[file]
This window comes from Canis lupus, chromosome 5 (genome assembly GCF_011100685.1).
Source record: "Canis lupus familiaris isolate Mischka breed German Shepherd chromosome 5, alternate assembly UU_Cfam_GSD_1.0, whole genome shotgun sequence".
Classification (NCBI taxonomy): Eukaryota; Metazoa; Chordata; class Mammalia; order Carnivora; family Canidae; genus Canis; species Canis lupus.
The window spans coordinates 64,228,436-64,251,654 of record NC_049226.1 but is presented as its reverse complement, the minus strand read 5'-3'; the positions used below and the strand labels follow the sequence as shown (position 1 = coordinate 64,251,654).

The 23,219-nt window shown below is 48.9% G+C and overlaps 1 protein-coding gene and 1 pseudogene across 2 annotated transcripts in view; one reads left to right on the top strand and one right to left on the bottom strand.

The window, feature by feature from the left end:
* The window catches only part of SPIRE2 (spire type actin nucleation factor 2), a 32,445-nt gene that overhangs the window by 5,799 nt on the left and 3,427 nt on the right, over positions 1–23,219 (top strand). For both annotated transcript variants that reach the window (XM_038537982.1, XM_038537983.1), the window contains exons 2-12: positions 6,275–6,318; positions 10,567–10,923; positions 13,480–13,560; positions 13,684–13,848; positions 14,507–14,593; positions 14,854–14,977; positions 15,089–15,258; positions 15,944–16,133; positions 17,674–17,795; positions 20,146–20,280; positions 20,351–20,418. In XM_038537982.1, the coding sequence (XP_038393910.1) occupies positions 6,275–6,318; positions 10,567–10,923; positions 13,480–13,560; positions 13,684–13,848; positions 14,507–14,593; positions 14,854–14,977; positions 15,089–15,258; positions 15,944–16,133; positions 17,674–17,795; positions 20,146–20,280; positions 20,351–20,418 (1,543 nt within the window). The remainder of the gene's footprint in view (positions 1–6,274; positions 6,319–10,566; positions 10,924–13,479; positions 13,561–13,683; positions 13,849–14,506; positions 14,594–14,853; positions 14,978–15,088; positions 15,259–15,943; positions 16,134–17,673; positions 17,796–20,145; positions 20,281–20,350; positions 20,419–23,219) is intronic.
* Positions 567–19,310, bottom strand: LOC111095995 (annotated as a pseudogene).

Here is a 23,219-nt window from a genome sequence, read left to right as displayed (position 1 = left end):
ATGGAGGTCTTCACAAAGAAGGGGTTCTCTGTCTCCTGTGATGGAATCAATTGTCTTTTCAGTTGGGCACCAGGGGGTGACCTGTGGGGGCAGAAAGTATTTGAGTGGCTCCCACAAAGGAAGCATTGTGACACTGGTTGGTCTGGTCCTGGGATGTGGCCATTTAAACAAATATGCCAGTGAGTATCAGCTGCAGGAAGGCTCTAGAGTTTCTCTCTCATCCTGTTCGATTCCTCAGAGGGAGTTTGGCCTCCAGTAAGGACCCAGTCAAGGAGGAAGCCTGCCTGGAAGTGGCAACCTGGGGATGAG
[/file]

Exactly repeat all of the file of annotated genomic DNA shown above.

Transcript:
This window comes from Canis lupus, chromosome 5 (genome assembly GCF_011100685.1).
Source record: "Canis lupus familiaris isolate Mischka breed German Shepherd chromosome 5, alternate assembly UU_Cfam_GSD_1.0, whole genome shotgun sequence".
Classification (NCBI taxonomy): Eukaryota; Metazoa; Chordata; class Mammalia; order Carnivora; family Canidae; genus Canis; species Canis lupus.
The window spans coordinates 64,228,436-64,251,654 of record NC_049226.1 but is presented as its reverse complement, the minus strand read 5'-3'; the positions used below and the strand labels follow the sequence as shown (position 1 = coordinate 64,251,654).

The 23,219-nt window shown below is 48.9% G+C and overlaps 1 protein-coding gene and 1 pseudogene across 2 annotated transcripts in view; one reads left to right on the top strand and one right to left on the bottom strand.

The window, feature by feature from the left end:
* The window catches only part of SPIRE2 (spire type actin nucleation factor 2), a 32,445-nt gene that overhangs the window by 5,799 nt on the left and 3,427 nt on the right, over positions 1–23,219 (top strand). For both annotated transcript variants that reach the window (XM_038537982.1, XM_038537983.1), the window contains exons 2-12: positions 6,275–6,318; positions 10,567–10,923; positions 13,480–13,560; positions 13,684–13,848; positions 14,507–14,593; positions 14,854–14,977; positions 15,089–15,258; positions 15,944–16,133; positions 17,674–17,795; positions 20,146–20,280; positions 20,351–20,418. In XM_038537982.1, the coding sequence (XP_038393910.1) occupies positions 6,275–6,318; positions 10,567–10,923; positions 13,480–13,560; positions 13,684–13,848; positions 14,507–14,593; positions 14,854–14,977; positions 15,089–15,258; positions 15,944–16,133; positions 17,674–17,795; positions 20,146–20,280; positions 20,351–20,418 (1,543 nt within the window). The remainder of the gene's footprint in view (positions 1–6,274; positions 6,319–10,566; positions 10,924–13,479; positions 13,561–13,683; positions 13,849–14,506; positions 14,594–14,853; positions 14,978–15,088; positions 15,259–15,943; positions 16,134–17,673; positions 17,796–20,145; positions 20,281–20,350; positions 20,419–23,219) is intronic.
* Positions 567–19,310, bottom strand: LOC111095995 (annotated as a pseudogene).

Here is a 23,219-nt window from a genome sequence, read left to right as displayed (position 1 = left end):
ATGGAGGTCTTCACAAAGAAGGGGTTCTCTGTCTCCTGTGATGGAATCAATTGTCTTTTCAGTTGGGCACCAGGGGGTGACCTGTGGGGGCAGAAAGTATTTGAGTGGCTCCCACAAAGGAAGCATTGTGACACTGGTTGGTCTGGTCCTGGGATGTGGCCATTTAAACAAATATGCCAGTGAGTATCAGCTGCAGGAAGGCTCTAGAGTTTCTCTCTCATCCTGTTCGATTCCTCAGAGGGAGTTTGGCCTCCAGTAAGGACCCAGTCAAGGAGGAAGCCTGCCTGGAAGTGGCAACCTGGGGATGAG